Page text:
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    The Kerala Story: West Bengal ban on ‘Islamic State’ film sparks row


    May 9, 2023
    The Kerala Story: West Bengal ban on ‘Islamic State’ film sparks row

    NEW DELHI — India’s West Bengal state has banned a new film that shows three women from the country joining the Islamic State (IS) group, saying it has the potential to incite violence.

    The Kerala Story follows the journey of three women from Kerala state who are “converted” into terrorists.

    Its makers say the film is based on years of research, but some critics have called it propaganda.

    The West Bengal government said it banned the film to maintain peace.

    But some politicians from the Bharatiya Janata Party (BJP) have criticized the move. The BJP is in power nationally but is in the opposition in West Bengal, which is governed by the Trinamool Congress.

    Several BJP leaders, both at the federal and state levels, have backed the film.

    Two state governments – Uttar Pradesh and Madhya Pradesh, both governed by the BJP – announced that they have made the film tax-free.

    Federal minister Anurag Thakur alleged that the West Bengal government’s sympathies were with terror groups and not with “the victims of terrorism”.

    Prime Minister Narendra Modi had also praised the film during an election rally in Karnataka state last week, saying that it tried to “expose the consequences of terrorism in a society”.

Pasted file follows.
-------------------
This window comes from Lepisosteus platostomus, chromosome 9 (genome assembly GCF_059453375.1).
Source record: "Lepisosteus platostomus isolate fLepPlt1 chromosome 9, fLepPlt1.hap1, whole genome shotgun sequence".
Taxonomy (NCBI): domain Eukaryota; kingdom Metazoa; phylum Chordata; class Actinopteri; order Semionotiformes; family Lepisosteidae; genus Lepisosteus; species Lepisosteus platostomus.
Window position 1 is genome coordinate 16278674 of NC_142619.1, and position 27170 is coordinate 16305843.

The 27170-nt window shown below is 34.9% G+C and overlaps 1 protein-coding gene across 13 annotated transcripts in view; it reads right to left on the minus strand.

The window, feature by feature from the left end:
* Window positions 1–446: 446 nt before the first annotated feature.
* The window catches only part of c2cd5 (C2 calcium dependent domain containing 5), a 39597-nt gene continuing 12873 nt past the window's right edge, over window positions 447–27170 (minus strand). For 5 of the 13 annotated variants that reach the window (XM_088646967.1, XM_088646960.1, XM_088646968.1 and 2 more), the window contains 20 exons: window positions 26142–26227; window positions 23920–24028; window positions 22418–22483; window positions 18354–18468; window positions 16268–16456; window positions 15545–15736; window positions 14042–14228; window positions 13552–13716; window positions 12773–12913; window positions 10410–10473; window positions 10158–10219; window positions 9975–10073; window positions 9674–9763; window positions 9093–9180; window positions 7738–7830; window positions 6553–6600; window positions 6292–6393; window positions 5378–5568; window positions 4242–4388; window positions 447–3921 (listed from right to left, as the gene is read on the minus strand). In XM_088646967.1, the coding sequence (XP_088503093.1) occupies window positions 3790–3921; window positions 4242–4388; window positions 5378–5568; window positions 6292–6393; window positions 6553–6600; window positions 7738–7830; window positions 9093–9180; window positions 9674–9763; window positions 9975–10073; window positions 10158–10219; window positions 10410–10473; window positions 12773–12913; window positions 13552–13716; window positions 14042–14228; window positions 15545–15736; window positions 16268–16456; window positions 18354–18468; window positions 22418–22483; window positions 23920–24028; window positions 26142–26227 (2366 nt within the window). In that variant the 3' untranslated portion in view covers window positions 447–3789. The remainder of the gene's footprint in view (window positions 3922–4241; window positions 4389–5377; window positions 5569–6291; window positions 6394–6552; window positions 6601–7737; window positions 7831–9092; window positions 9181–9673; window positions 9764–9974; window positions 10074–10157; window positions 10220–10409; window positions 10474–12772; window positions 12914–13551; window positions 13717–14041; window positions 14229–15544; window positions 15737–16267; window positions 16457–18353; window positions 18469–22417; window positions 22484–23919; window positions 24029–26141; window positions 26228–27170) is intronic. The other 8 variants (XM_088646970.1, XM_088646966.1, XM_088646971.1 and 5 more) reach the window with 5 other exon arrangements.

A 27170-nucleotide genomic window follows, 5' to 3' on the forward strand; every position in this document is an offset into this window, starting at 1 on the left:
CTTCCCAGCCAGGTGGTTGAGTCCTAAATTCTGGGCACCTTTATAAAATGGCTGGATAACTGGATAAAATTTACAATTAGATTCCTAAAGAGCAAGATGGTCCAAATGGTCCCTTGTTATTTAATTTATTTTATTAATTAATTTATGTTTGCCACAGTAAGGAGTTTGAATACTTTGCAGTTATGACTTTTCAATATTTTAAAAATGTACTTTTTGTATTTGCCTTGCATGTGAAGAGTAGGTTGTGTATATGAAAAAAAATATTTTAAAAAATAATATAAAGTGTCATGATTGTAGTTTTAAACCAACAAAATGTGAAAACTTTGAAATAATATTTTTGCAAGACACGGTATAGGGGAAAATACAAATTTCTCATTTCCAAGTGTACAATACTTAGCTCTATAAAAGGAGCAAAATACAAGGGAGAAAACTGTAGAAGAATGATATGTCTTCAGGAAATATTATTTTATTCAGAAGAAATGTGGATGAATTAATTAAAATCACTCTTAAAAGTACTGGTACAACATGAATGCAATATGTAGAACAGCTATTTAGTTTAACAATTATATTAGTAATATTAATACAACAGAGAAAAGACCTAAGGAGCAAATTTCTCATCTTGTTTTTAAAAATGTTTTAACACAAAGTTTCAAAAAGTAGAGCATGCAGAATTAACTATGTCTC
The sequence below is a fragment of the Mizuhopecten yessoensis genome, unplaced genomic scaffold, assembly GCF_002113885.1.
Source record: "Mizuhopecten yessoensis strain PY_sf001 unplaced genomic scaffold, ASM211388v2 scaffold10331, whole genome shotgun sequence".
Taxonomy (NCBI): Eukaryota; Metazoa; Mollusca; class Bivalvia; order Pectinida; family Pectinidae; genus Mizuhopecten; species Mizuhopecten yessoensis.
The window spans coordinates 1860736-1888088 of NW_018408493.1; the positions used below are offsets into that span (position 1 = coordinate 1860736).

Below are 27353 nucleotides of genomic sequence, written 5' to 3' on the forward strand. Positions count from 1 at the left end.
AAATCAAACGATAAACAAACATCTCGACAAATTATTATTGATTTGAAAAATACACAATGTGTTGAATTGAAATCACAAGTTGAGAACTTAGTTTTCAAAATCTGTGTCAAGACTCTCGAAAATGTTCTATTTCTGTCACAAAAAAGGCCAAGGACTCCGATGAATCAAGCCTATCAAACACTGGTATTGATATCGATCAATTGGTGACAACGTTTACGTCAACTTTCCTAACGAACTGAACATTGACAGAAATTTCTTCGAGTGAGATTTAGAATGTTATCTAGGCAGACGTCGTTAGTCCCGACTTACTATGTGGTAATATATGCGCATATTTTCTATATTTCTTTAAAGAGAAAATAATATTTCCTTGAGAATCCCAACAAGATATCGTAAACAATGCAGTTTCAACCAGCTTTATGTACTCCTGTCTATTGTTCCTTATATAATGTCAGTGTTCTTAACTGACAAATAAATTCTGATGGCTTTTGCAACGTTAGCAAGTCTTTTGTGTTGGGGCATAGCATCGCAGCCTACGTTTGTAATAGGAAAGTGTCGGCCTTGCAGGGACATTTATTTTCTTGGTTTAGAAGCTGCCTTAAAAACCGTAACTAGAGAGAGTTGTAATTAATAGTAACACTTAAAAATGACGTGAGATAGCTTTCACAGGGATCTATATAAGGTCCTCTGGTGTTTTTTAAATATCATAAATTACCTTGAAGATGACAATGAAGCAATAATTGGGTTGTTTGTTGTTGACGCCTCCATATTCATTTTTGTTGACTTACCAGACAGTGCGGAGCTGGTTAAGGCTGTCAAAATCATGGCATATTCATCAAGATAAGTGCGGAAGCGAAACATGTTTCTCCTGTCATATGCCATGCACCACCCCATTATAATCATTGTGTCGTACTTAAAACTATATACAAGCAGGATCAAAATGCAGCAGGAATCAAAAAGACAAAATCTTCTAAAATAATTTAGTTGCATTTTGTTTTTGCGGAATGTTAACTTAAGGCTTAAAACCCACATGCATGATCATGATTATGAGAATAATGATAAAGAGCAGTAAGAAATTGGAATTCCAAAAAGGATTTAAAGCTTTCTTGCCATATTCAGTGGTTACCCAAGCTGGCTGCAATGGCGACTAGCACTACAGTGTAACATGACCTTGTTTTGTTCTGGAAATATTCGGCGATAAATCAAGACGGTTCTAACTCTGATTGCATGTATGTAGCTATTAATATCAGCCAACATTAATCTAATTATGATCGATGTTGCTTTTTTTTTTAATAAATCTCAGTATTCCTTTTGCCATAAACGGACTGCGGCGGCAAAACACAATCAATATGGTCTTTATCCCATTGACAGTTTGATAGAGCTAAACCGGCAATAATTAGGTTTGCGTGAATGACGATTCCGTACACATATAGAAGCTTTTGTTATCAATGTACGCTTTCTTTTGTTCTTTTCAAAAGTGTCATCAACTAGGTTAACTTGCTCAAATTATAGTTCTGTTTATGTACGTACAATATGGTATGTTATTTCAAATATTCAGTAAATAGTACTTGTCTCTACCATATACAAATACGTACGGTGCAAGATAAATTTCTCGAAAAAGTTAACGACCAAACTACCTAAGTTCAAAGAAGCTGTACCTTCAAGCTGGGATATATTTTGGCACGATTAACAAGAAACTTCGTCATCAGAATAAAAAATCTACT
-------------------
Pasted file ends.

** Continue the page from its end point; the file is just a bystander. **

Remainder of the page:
Before West Bengal’s announcement, Bollywood actor Shabana Azmi had tweeted that she did not support calls to ban the film.

    The Kerala Story, which released in theaters on Friday, had sparked controversy months before its release. In its teaser, released in November, an actress had claimed that her character was one among 32,000 women from the state who had become terrorists.

    But after criticism and legal challenges, the makers updated the film’s description on YouTube to the “compilation of the true stories of three young girls from different parts of Kerala”.

    The Kerala government has called the film a deliberate attempt to “spread hate” and communally polarize the state but has not banned screenings.

    In neighboring Tamil Nadu state, an association of multiplex owners said they would stop screening the film, anticipating protests.

    Earlier, the Kerala high court had refused to stay the release of the film. Next week, the Supreme Court is set to hear an appeal against the high court’s order. BBC

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